Please use this identifier to cite or link to this item: http://hdl.handle.net/2122/371
AuthorsAmoruso, A.*
Crescentini, L.*
Morelli, A.* 
Scarpa, R.*
TitleSlow rupture of an aseismic fault in a seismogenic region of Central Italy
Issue Date27-Dec-2002
Series/Report no.29/24(2002)
DOI10.1029/2002GL016027
URIhttp://hdl.handle.net/2122/371
KeywordsEarthquake dynamics and mechanics
Seismic hazard assessment and prediction
Seismicity and seismotectonics
Subject Classification04. Solid Earth::04.01. Earth Interior::04.01.05. Rheology 
04. Solid Earth::04.06. Seismology::04.06.03. Earthquake source and dynamics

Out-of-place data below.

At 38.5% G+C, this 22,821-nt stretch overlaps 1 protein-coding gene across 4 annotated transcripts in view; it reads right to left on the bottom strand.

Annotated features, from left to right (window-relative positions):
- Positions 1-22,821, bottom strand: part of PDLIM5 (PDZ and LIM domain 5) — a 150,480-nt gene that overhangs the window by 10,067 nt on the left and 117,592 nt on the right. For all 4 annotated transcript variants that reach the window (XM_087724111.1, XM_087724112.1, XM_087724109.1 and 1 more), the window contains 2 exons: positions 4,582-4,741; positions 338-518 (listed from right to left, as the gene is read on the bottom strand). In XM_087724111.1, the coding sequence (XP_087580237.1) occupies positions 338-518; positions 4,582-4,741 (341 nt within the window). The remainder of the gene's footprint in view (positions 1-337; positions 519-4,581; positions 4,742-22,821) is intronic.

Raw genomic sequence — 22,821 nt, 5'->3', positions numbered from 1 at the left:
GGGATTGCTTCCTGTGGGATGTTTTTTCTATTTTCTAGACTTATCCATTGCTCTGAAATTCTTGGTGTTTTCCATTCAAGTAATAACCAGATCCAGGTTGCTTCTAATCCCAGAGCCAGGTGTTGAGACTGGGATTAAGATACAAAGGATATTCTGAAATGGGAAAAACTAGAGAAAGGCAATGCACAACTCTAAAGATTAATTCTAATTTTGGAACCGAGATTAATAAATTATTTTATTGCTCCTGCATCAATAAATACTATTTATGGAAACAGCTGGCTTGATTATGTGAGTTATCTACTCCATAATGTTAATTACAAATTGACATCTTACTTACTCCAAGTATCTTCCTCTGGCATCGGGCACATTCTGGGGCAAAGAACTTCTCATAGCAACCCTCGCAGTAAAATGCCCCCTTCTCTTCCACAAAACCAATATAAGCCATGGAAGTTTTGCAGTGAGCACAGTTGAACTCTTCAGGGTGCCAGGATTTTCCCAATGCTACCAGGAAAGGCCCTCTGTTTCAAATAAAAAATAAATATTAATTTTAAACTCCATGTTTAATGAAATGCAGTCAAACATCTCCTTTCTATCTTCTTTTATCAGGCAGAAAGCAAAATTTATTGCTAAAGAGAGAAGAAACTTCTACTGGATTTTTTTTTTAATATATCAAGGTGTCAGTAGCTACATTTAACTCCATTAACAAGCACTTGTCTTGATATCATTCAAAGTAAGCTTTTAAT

AbstractSlow earthquakes and afterslips prove that the Earth does not have just two response time scales, i.e. that of tectonic loading and that of regular earthquakes. A swarm of slow earthquakes, with time constants of the order of hundreds of seconds, has been detected by a laser interferometer below the Gran Sasso massif (Italy). We analyse and model these observations to identify a very plausible source in a local fault, with no historic seismic behavior. While slow earthquakes occurring in subduction zones, and at the transition between locked and stably sliding segments of the San Andreas fault, are often associated with seismic events, in the case of the Apennines there is no correlation between local seismicity and slow earthquakes. Slow earthquakes, therefore, may also represent a specific failure behavior for a seismically locked fault, adding further complexity to the interpretation of geologic data for seismic hazard estimates.
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